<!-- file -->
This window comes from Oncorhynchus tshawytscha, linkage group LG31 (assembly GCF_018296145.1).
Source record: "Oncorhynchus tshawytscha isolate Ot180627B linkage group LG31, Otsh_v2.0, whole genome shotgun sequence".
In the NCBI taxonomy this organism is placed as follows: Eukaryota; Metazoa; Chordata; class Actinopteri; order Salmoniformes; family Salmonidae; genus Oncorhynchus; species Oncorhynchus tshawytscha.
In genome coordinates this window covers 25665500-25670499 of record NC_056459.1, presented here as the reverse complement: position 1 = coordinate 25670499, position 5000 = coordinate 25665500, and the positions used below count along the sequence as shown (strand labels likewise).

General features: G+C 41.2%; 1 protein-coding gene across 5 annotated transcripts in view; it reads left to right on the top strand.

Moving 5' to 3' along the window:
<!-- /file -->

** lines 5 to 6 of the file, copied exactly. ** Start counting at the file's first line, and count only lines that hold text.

General features: G+C 41.2%; 1 protein-coding gene across 5 annotated transcripts in view; it reads left to right on the top strand.

Moving 5' to 3' along the window: